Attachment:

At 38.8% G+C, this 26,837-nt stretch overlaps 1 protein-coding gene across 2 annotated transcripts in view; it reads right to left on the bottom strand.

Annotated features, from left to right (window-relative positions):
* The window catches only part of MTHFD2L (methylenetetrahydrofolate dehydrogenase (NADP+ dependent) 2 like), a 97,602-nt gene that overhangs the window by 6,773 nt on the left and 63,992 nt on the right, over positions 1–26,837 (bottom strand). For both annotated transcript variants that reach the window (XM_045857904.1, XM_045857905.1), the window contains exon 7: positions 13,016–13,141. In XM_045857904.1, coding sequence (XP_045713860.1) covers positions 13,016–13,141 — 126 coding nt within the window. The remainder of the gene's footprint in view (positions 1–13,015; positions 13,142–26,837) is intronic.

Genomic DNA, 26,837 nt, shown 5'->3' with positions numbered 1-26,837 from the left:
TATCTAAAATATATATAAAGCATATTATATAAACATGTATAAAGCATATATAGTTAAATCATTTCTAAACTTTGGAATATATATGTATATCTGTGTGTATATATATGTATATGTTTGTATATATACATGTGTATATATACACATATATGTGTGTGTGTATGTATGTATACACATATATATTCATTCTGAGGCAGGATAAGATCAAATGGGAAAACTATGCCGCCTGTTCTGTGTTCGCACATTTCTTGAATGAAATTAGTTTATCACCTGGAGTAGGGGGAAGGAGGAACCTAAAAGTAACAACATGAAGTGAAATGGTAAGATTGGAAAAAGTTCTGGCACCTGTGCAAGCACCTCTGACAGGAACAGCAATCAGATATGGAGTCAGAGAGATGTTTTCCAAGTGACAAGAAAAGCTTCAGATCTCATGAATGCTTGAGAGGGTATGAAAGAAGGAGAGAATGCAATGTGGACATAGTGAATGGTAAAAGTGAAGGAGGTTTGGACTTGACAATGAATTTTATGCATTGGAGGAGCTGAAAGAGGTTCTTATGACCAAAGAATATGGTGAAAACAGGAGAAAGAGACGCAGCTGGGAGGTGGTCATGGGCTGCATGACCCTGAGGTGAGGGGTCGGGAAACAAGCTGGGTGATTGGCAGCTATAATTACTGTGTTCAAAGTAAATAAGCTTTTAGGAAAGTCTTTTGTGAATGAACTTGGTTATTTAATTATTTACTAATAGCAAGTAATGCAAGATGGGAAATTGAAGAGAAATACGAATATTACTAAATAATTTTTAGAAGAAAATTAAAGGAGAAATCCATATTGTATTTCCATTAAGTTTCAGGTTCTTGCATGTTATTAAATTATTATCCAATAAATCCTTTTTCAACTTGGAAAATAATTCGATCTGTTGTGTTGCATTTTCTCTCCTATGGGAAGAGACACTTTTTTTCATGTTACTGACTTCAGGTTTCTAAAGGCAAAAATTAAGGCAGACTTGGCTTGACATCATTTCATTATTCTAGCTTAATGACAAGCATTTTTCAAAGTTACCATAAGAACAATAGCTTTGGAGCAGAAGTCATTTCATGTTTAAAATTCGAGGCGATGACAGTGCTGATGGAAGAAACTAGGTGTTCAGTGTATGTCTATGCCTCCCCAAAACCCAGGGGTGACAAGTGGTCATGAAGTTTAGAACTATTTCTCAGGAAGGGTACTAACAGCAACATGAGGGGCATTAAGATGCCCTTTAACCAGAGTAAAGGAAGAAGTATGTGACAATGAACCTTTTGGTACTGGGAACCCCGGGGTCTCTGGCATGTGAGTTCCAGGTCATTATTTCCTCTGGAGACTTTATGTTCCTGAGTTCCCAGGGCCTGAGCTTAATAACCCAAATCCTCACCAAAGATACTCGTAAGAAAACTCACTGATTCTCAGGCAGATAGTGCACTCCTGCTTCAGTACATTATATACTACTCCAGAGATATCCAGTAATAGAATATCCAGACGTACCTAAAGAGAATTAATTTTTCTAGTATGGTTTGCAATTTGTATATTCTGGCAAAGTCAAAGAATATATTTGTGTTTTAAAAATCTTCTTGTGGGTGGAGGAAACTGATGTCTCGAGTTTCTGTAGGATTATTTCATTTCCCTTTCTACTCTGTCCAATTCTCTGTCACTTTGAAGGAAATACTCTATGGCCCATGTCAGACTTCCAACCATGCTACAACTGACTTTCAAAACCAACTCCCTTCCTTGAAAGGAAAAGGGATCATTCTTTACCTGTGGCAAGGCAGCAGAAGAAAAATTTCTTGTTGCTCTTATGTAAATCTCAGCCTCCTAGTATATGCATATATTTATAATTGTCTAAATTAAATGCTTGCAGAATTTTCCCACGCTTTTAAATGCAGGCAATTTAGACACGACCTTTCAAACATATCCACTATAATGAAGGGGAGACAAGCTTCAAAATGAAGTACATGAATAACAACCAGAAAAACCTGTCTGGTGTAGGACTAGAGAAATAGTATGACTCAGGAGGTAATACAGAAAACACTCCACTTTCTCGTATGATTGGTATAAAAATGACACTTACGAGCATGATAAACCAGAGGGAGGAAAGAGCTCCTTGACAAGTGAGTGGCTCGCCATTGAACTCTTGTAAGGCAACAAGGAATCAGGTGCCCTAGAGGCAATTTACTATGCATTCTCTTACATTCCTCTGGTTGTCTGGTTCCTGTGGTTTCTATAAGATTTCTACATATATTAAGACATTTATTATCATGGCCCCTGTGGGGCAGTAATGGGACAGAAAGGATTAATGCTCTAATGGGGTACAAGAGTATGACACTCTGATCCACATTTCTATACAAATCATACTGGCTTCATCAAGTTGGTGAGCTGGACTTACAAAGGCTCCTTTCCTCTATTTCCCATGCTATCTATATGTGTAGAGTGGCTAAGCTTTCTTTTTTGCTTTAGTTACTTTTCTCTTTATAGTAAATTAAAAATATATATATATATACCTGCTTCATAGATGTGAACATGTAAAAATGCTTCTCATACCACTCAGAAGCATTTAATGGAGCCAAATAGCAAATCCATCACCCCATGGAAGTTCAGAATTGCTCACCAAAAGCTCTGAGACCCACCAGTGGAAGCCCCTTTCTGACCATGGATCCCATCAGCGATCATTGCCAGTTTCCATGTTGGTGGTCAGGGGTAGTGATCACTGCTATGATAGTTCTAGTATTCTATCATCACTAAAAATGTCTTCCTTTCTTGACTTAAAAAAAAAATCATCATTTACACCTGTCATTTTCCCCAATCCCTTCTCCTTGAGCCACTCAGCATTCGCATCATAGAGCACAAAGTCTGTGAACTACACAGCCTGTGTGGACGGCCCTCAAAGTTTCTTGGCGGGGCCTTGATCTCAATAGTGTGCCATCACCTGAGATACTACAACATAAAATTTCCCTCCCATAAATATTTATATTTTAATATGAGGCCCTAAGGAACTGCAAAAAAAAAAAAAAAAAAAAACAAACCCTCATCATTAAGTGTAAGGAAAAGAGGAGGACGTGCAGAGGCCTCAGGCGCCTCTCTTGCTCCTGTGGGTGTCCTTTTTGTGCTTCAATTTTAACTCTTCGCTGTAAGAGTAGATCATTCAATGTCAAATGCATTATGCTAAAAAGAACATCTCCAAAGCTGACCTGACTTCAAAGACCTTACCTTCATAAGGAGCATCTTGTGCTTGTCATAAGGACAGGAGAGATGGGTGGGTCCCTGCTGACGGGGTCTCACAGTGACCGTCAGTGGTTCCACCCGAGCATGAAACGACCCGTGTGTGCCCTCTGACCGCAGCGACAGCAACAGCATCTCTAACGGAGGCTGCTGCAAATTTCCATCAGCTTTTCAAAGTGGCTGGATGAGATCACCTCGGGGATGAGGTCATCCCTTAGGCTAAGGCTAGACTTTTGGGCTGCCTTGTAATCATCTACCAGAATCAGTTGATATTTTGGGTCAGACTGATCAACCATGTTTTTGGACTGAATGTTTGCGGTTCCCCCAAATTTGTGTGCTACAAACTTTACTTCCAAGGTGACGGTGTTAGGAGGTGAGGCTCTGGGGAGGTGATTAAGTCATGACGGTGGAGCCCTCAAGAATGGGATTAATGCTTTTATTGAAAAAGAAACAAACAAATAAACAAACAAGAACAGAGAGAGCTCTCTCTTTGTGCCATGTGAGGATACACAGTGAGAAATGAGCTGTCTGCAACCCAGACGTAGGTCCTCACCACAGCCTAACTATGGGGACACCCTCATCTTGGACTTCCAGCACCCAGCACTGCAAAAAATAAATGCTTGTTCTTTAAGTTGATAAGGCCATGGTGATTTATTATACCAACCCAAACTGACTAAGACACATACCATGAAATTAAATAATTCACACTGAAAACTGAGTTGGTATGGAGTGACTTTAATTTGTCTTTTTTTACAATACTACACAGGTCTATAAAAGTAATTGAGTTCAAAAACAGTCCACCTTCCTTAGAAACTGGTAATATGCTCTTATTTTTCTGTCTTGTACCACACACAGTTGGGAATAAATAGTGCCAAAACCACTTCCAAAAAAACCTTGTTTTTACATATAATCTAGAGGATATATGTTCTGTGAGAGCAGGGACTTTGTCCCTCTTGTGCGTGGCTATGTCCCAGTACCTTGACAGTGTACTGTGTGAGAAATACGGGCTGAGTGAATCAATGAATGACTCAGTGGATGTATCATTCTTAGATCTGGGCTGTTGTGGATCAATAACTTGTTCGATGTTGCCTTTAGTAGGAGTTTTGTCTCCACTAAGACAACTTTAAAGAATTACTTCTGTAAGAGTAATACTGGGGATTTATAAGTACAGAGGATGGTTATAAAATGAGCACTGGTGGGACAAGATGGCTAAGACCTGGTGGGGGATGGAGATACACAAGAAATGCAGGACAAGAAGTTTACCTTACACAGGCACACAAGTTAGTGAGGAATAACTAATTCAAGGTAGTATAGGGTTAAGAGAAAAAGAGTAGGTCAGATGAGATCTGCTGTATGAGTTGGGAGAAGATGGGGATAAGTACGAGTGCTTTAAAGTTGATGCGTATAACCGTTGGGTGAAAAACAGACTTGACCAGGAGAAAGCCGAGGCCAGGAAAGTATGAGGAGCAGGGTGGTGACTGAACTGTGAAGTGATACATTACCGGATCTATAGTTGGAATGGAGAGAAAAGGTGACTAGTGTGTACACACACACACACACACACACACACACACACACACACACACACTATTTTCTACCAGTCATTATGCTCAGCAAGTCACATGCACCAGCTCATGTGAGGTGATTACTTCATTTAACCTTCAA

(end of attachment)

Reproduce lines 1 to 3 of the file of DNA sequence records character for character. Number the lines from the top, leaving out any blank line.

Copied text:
At 38.8% G+C, this 26,837-nt stretch overlaps 1 protein-coding gene across 2 annotated transcripts in view; it reads right to left on the bottom strand.

Annotated features, from left to right (window-relative positions):
* The window catches only part of MTHFD2L (methylenetetrahydrofolate dehydrogenase (NADP+ dependent) 2 like), a 97,602-nt gene that overhangs the window by 6,773 nt on the left and 63,992 nt on the right, over positions 1–26,837 (bottom strand). For both annotated transcript variants that reach the window (XM_045857904.1, XM_045857905.1), the window contains exon 7: positions 13,016–13,141. In XM_045857904.1, coding sequence (XP_045713860.1) covers positions 13,016–13,141 — 126 coding nt within the window. The remainder of the gene's footprint in view (positions 1–13,015; positions 13,142–26,837) is intronic.